B.C.'s little dynamo prevails

JIM BENDER -- Winnipeg Sun

, Last Updated: 8:51 AM ET

LONDON, Ont. -- The diminutive dynamo dashed the dreams of her former Manitoba teammate and became a Canadian champion.

B.C.'s Kelly Scott cracked a three in the third end to take a 4-1 lead, then desperately hung on for an 8-6 victory over Team Canada's Jennifer Jones in the Scott Tournament of Hearts final before 6,674 witnesses at the John Labatt Centre yesterday.

Scott, who once played junior with Jones, simply took advantage of a myriad of Canadian mistakes early in the match to take a 5-1 lead. But Jones battled back, forcing Scott to throw her last rock for the win.

"It feels pretty darn good," said Scott, who lost the Canadian Curling Trials final to Alberta's Shannon Kleibrink in Halifax. "I guess you have to lose to learn how to win and I'm so proud of my team.

"(This) can't erase it. It's memory that we'll always have but we have a good memory of Halifax. This is an even better memory."

After surrendering a steal in the fourth, Jones cracked a deuce in the fifth, forced Scott to take one in the sixth, but allowed another steal in the seventh when her draw against two was short. Jones then got another two in eight, a steal in nine but her attempted draw to sit two in the 10th picked. That allowed Scott a pick for the victory.

"It was dicey," said Scott, 28. "It was a sloppy game out there and it could have gone either way. We had the luck two months later (after the trials final).

"It's a little bit surreal right now to tell you the truth but it's pretty wild."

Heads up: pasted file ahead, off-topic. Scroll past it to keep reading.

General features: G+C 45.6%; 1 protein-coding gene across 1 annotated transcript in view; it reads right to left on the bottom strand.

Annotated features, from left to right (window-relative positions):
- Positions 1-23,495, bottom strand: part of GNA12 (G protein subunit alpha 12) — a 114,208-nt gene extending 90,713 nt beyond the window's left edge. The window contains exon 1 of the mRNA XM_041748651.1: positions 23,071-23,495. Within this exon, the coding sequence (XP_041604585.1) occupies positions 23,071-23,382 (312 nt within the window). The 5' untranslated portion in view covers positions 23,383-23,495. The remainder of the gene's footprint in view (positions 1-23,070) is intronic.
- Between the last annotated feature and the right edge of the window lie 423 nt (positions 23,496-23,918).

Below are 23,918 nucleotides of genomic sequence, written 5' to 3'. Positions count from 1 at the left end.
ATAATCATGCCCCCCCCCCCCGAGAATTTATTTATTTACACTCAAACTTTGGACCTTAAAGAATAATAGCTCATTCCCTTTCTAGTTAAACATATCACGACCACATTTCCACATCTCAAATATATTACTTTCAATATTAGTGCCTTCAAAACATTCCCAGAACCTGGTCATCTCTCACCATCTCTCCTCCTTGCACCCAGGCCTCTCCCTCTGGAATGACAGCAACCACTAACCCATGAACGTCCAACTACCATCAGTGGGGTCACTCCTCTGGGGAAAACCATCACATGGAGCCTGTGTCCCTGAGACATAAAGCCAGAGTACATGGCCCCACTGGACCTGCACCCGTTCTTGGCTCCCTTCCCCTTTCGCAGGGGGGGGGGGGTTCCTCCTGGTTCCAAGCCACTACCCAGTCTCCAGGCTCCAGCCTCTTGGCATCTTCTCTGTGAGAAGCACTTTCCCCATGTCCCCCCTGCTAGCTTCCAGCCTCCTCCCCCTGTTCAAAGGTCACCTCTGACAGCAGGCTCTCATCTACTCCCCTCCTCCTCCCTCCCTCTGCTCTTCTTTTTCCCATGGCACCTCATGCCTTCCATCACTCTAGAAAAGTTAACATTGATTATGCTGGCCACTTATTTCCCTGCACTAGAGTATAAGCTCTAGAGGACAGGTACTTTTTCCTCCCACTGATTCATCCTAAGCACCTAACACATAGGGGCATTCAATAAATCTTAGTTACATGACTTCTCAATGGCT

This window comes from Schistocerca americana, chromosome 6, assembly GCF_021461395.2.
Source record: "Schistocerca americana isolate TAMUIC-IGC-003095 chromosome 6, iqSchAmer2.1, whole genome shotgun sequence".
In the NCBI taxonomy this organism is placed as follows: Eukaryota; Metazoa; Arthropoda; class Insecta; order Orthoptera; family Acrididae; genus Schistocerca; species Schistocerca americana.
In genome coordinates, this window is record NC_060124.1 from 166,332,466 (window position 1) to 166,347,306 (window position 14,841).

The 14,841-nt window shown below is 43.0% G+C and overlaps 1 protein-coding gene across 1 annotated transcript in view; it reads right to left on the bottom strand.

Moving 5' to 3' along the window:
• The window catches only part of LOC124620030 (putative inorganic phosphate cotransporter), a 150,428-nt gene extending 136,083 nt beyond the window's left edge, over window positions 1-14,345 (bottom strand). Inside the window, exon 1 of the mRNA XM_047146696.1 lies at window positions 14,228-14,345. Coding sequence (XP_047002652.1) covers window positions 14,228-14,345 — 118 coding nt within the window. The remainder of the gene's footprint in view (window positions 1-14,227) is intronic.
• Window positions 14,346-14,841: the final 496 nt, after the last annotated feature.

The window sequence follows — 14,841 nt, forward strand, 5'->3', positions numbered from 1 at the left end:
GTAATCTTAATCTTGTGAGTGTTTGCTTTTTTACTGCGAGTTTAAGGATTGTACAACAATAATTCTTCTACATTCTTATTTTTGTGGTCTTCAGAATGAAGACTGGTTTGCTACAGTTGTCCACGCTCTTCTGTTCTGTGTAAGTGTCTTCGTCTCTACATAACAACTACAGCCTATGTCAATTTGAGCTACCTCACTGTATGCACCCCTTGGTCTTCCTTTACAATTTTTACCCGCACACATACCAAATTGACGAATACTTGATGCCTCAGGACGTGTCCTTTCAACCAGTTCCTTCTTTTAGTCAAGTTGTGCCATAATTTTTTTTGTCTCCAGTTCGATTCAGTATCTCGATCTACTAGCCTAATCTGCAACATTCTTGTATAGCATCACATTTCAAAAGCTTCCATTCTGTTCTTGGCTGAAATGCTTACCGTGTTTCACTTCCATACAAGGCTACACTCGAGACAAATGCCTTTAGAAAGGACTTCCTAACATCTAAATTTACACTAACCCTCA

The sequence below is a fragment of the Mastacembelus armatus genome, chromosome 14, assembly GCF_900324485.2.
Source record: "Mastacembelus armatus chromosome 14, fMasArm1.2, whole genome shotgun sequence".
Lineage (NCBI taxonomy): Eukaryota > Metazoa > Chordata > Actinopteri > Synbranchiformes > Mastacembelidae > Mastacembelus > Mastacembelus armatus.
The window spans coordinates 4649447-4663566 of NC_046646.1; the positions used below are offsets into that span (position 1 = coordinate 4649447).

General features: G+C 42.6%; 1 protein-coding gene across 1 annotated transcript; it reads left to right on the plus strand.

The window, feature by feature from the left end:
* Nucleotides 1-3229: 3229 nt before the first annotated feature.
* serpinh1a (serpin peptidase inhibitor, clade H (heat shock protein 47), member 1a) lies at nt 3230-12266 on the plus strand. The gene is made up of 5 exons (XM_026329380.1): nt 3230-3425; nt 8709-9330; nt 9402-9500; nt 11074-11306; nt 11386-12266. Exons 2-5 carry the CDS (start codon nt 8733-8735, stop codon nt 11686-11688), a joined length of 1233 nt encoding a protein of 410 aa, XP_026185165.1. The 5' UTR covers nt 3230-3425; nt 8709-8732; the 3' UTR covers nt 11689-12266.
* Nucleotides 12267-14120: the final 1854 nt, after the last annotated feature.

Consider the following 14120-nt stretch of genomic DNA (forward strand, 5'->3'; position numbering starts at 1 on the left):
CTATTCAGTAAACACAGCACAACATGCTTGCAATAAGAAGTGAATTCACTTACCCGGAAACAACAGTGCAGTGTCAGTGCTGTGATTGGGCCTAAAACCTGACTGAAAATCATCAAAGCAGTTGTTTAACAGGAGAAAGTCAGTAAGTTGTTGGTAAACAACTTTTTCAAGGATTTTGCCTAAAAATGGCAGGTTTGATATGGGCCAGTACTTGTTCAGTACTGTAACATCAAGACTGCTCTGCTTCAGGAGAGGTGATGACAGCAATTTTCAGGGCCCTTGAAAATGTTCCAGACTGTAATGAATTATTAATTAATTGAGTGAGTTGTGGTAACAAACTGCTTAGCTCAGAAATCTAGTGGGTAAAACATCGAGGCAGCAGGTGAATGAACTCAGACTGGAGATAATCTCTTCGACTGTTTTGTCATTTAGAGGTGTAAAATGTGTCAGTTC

Jones was gracious in defeat.

"We battled back and got a couple of bad breaks in that game," she said. "But they played great and they will be great representatives for Canada."

But Jones suggested there may have been a different outcome if her last rock had not picked out of her hand.

"It is too bad because, if we get another one in there, it puts a lot of pressure on her to make a good draw and the ice was getting a little bit frosty," she said. "So, it was a little unfortunate. Bad break, the curling gods weren't with us.

"We had five picks. I'm not sure why it was dirty. It's unfortunate, you don't want to lose a game that way. But she made a great shot to win."

Supported by third Jeanna Schraeder, 29, second Sasha Carter, 31 and Renee Simons, 33, Scott will represent Canada at the women's world championship in Grande Prairie, Alta., Mar. 18-26.

Carter, 31, had gone to the junior worlds with Scott in 1995.

"Isn't that crazy?" gushed the Ashern native. "She and I are just such good friends. We spend time together on the ice off the ice and it's just so special to do it with her and these other girls."

Carter had family back in Manitoba cheering for her.

"My grandparents, I'm sure, were nervous sitting on the couch watching," Carter said. "And I hear that my dad had some friends over to his house. My sister's in Winnipeg and I'm sure they were all glued to the TV and cheering and sweeping on that last shot."

Scott also earns a total of about $23,000, a berth in the 2007 Canada Cup and if she medals at the worlds, a Continental Cup spot.

BITER: London celebrated the 25th anniversary of the Scott by drawing a total of 105,065 fans, the third most ever, passing Brandon's 1993 mark.


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